New measures in play as IOC fights for clean sport at Rio 2016
Protecting the integrity of sport at the Olympic Games in Rio, to be held from 5 to 21 August, is a top priority for the International Olympic Committee (IOC). A number of sound new measures have therefore been put in place for Games time, both in the Olympic Village and behind-the-scenes.
These measures include a fully operational Joint Integrity Intelligence Unit (JIIU) in collaboration with experts from the Rio 2016 Organising Committee, as well as a reinforced Integrity Betting Intelligence System (IBIS).
The JIIU will be responsible for the prevention, monitoring and assessment of any unethical activity related to the Olympic Games, and will be supported by the Department of Federal Police (DPF) and the Secretariat of Security for Major Events (SESGE) as well as INTERPOL when needed, such as in the event of a criminal act.
Pâquerette Girard Zappelli, IOC Chief Ethics and Compliance Officer, said: “During the last months, we have been working closely with international police forces, the Brazilian police and the Rio 2016 organisers to set up the necessary processes and coordinate actions for Games time. As a sports organisation, the IOC can deal with disciplinary matters related to the Olympic Games; however, we will then rely on the Brazilian authorities and their jurisdiction for criminal and security matters.”
The JIIU is building on the experience gathered during London 2012, when the IOC operated a Joint Assessment Unit with the UK Gambling Commission - a system that proved successful. The IOC’s Integrity Betting Intelligence System, a mechanism for the exchange of information and intelligence related to sports betting, will be a tool for the JIIU to prevent Olympic events from competition manipulation. Betting operators and regulators that have signed agreements with the IOC will be responsible for monitoring betting activity during the Games and alerting the IOC directly when suspicious activity is detected. The system was reinforced recently with an enhanced monitoring and information exchange between law enforcement agencies, sports organisations and betting operators/regulators. All the Olympic Summer International Federations have signed up to IBIS.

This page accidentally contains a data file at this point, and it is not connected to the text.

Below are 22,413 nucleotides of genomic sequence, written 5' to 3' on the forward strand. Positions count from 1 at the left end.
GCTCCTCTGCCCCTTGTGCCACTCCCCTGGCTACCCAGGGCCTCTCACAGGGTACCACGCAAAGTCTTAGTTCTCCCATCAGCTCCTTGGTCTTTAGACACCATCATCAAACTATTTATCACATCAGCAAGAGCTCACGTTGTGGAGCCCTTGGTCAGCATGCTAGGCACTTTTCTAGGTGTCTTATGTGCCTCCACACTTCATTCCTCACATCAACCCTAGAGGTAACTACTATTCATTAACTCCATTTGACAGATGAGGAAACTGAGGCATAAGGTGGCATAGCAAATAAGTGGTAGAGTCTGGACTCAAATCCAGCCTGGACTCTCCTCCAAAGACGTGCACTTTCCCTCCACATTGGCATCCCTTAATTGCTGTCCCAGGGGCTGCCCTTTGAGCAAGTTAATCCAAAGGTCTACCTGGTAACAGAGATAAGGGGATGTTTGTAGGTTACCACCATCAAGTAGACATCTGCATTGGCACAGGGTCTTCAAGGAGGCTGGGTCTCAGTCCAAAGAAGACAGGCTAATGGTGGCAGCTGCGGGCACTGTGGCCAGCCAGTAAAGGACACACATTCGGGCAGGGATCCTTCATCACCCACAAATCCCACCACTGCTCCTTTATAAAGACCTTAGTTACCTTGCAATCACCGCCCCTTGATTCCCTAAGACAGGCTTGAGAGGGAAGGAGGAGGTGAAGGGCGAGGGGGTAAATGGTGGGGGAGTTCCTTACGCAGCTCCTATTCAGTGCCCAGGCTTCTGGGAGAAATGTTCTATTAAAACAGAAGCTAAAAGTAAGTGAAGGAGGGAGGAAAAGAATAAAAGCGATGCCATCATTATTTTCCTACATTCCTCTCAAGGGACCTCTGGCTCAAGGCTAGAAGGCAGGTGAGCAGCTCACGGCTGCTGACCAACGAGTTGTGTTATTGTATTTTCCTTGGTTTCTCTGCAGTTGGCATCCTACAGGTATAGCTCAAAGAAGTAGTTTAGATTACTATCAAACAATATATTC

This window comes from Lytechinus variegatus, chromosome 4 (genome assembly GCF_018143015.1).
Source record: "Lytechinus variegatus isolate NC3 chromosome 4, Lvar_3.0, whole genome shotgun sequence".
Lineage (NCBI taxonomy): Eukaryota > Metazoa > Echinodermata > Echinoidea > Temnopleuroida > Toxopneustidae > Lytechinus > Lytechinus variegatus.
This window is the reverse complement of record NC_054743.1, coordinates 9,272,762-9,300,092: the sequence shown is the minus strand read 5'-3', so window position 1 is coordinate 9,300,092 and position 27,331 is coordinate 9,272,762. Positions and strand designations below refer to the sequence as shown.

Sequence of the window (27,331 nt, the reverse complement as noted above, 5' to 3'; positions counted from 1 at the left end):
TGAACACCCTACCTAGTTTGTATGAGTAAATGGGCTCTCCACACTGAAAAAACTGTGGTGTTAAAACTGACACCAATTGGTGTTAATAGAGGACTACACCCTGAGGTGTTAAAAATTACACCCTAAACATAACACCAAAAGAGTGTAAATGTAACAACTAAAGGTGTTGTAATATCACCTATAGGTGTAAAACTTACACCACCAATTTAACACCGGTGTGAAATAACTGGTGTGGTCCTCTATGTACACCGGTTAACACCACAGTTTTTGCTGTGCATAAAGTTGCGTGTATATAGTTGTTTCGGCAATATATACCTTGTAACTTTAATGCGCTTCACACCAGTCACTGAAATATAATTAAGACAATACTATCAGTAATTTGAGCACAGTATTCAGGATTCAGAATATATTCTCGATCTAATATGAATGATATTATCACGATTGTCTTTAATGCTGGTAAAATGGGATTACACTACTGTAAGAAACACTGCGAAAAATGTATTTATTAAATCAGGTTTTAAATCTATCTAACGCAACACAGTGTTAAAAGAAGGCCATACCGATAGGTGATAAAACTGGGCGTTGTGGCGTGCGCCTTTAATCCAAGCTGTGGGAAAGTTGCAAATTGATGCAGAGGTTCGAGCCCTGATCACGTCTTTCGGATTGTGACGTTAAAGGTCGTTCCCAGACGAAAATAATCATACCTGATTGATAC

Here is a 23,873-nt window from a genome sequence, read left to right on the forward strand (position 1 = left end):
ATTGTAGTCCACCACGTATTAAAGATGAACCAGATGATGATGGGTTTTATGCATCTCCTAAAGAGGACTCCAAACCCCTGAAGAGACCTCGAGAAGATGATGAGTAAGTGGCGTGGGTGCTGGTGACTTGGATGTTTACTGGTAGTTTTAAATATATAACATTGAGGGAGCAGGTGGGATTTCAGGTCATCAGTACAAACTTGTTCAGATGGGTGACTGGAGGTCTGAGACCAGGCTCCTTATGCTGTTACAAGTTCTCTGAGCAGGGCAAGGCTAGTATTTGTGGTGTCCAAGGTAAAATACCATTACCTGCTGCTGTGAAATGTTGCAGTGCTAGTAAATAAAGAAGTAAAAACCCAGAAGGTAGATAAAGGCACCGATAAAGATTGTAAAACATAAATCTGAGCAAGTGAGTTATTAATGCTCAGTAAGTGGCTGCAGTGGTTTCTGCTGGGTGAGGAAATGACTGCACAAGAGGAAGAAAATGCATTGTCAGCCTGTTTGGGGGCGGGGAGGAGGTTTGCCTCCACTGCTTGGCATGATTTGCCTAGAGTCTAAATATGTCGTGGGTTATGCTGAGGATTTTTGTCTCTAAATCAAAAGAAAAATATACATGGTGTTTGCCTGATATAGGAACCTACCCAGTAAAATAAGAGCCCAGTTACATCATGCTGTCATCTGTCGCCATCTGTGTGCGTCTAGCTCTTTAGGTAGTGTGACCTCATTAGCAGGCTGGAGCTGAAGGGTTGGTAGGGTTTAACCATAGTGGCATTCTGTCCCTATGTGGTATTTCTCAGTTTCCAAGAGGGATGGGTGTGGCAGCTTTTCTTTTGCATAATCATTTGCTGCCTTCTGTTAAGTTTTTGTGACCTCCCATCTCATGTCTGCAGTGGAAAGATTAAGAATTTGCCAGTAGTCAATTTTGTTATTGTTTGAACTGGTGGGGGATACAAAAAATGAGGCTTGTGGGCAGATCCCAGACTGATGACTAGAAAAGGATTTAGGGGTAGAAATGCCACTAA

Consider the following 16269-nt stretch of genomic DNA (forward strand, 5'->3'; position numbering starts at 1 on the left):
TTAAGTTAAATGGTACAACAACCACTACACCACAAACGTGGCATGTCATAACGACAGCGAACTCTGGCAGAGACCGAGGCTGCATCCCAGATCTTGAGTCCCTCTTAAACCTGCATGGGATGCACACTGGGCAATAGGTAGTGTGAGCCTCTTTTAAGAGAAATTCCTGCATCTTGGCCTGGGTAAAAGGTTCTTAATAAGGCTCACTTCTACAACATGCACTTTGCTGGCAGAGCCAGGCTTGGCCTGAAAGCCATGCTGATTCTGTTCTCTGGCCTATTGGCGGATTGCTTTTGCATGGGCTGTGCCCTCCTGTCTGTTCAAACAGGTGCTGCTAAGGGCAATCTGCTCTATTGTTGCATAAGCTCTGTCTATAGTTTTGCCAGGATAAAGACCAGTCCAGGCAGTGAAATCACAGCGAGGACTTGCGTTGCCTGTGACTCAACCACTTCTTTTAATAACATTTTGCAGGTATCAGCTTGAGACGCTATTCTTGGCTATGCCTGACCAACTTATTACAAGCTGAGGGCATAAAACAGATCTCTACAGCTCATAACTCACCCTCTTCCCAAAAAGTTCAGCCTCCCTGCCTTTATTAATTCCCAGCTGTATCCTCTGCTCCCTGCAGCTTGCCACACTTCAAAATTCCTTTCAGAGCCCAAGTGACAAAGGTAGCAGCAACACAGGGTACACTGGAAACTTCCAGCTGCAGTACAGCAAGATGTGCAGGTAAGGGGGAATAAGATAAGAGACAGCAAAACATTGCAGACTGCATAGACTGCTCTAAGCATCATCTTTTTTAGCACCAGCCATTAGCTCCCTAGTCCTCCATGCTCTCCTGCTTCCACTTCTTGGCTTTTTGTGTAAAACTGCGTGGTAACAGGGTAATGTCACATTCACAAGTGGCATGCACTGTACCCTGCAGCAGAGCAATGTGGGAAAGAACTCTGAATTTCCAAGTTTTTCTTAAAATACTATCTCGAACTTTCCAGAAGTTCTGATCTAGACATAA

Learn more about IBIS here.
Furthermore, the JIIU will be able to rely on the INTERPOL Major Event Support Team (IMEST), which is deployed to assist member countries in the preparation, coordination and implementation of security arrangements for major events. The IOC signed a Memorandum of Understanding with INTERPOL in January 2014. Since then, the two organisations have widened the scope of joint activities, including close collaboration during the Olympic Games.
Educating athletes on the fight against competition manipulation
Olympic Agenda 2020, the strategic roadmap for the future of the Olympic Movement, has reiterated the IOC’s commitment and drive to protect clean athletes and the integrity of sport. A number of measures have thus been initiated and implemented, including robust educational awareness programmes to protect Olympic events from any kind of manipulation.
The integrity eLearning platform, which is operational for the first time in Rio, challenges athletes and officials’ awareness of the fight against the manipulation of competitions. More importantly, it teaches them the role they can play in protecting themselves and in preserving the integrity of their sport and competitions. Featuring real-life scenarios, this eLearning is available to athletes in the Olympic Village’s IOC Space, on their Samsung mobile phone as well as online at: www.olympic.org/integrityelearning in 10 languages.
For further information, visit: www.olympic.org/playfair
Learn more about the various IOC integrity initiatives here.